The Telephone Doctor usually gets asked: "What are the best customer service tips?" Recently, someone asked about the worst customer service mistakes. So, to make it even, we've compiled the ten worst customer service mistakes. Take note and don't let these happen to you!
1. Not being friendly enough
Without exception, not being friendly is the number one customer service mistake. Customers should be treated as welcomed guests when they call or visit your company. As we've all experienced, sometimes we're treated as an annoyance or an interruption. One way to eliminate this mistake is to follow The Telephone Doctor motto: "Be friendly before you know who it is."
2. Poor eye contact
Heads that twirl on a spindle when youre working with a customer is a big mistake. Keep your eyes on the customer. It's a sure sign the person you're talking with isn't holding your interest when you're glancing all around—and they'll notice it quickly. Obviously, The Telephone Doctor understands making good eye contact on the phone is a bit difficult, albeit impossible. Therefore, when you're on the phone, you need to be completely focused on the call and the customer. Don't type unless it pertains to the call, don't read something else, don't do anything but listen to the caller.
3. Talking with co-workers and ignoring or not
acknowledging the customer
Unfortunately, this customer service mistake happens a lot. It seems as though it's more important to continue talking with a co-worker than establishing immediate rapport with the customer. Drop the internal conversation as soon as you see the customer. Carrying on a conversation with someone in your office while you're talking with a customer on the phone is a real no-no!
4. Being rude
No one thinks they're rude, certainly not on purpose. However, the customer can perceive many things you do as rude. And as they say, "Perception is real."
5. Poor product knowledge
If you're not familiar with the products and services you offer when working with a customer, youll be making a big mistake. Take the time to learn about your company. Know what's going on. If you're temporary or are new with the company, it's not enough to use that as an excuse. Customers don't care if you're new, working on a temporary assignment or if it's not your department. All they want is help and information. Ask to be trained. Ask for more information from your company.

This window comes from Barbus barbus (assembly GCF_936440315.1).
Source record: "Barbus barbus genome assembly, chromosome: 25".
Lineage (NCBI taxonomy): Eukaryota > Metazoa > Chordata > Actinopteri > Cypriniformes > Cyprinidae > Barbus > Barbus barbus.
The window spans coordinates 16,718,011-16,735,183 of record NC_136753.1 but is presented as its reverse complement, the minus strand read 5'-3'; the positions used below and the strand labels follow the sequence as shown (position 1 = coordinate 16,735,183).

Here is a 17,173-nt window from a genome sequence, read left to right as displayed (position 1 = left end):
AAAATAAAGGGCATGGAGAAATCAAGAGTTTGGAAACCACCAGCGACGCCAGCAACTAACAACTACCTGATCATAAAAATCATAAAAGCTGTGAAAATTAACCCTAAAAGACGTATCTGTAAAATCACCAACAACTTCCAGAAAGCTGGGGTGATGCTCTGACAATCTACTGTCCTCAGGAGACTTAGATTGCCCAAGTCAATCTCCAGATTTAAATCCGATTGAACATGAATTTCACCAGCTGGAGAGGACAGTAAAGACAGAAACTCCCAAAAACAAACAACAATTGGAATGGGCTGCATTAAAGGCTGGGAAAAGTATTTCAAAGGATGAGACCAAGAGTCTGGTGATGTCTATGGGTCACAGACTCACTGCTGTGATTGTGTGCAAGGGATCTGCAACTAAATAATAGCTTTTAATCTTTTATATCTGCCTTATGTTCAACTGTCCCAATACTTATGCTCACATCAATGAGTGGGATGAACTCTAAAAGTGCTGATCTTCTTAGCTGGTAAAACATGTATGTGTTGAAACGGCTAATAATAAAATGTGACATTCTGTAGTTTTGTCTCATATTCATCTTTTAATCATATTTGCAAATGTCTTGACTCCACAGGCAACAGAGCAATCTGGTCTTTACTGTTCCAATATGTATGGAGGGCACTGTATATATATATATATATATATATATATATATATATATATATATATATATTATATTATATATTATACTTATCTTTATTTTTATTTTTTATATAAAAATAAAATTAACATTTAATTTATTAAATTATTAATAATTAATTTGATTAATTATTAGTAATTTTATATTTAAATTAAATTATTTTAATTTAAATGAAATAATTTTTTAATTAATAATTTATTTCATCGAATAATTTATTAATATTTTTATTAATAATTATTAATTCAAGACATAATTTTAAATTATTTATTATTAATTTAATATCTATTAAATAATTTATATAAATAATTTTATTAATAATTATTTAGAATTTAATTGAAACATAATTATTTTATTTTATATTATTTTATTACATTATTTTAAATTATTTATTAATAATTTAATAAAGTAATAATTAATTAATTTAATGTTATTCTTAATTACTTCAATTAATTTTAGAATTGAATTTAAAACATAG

Telling a customer, "I'm new." or "I'm just a temp." only adds fuel to the fire. You can explain that you will find someone to help them as you are unfamiliar with the situation. That at least shows you're going to help them.
6. Leaving a customer without telling them where you're
going and why
It's a very good idea to explain to your customer in person or on the phone what you're going to be doing for them. It helps them a lot and gives them a lot of patience. If you need to go "in the back" to get something, it's easy to say, "Mr. Jones, the widget you're looking for is in the stockroom. Let me go get it for you. I'll be a few moments." The same procedure should apply on the phone. Never tell the caller, "Hold on." Let the caller know where you are going and approximately how long you think you'll be. This will make working with the customer easier for you both.
7. Blaming others
It's not the person you blame that will look bad—it's you. Don't blame (or knock) the company, its policy, or any member of the staff. Customers don't want to hear about whose fault it is, they just want the situation fixed. Take full responsibility of the situation on hand.
8. Not double-checking
When customers want something and it's not available, it's how you reject them that's more important than the fact that you are rejecting them. The process of double-checking should become habit forming. It should be a standard operating procedure. It feels so good when you tell someone, "The last time I checked, we were out of stock, but let me double-check for you to be sure." I personally can think of dozens of times when I asked the person to double-check after they told me they were out of things, and what do you know? Someone had re-ordered and the person didnt know about it. It's a big mistake to not double-check.
9. One word answers
We're taught in school that three words make a sentence. Don't answer with one word. Even yes, no, and okay are perceived as rude and uncaring. A Telephone Doctor reminder: Use complete sentences for your customer.
10. Head shaking
When customers ask you for something, give them a verbal answer. Shaking your head up and down or back and forth is not an appropriate answer. They can't hear your head rattle.
Fixing these customer service mistakes will enhance your ability to work better with customers. Remember, it's the subtle little differences that make the big difference. Good luck!
Nancy Friedman, "The Telephone Doctor," has spoken at the past three National Association of Mortgage Brokers Annual Conventions and is president of Telephone Doctor Customer Service Training in St. Louis, Mo. Nancy is a frequent speaker at meetings and conferences worldwide. She may be reached at (314) 291-1012 or visit www.telephonedoctor.com.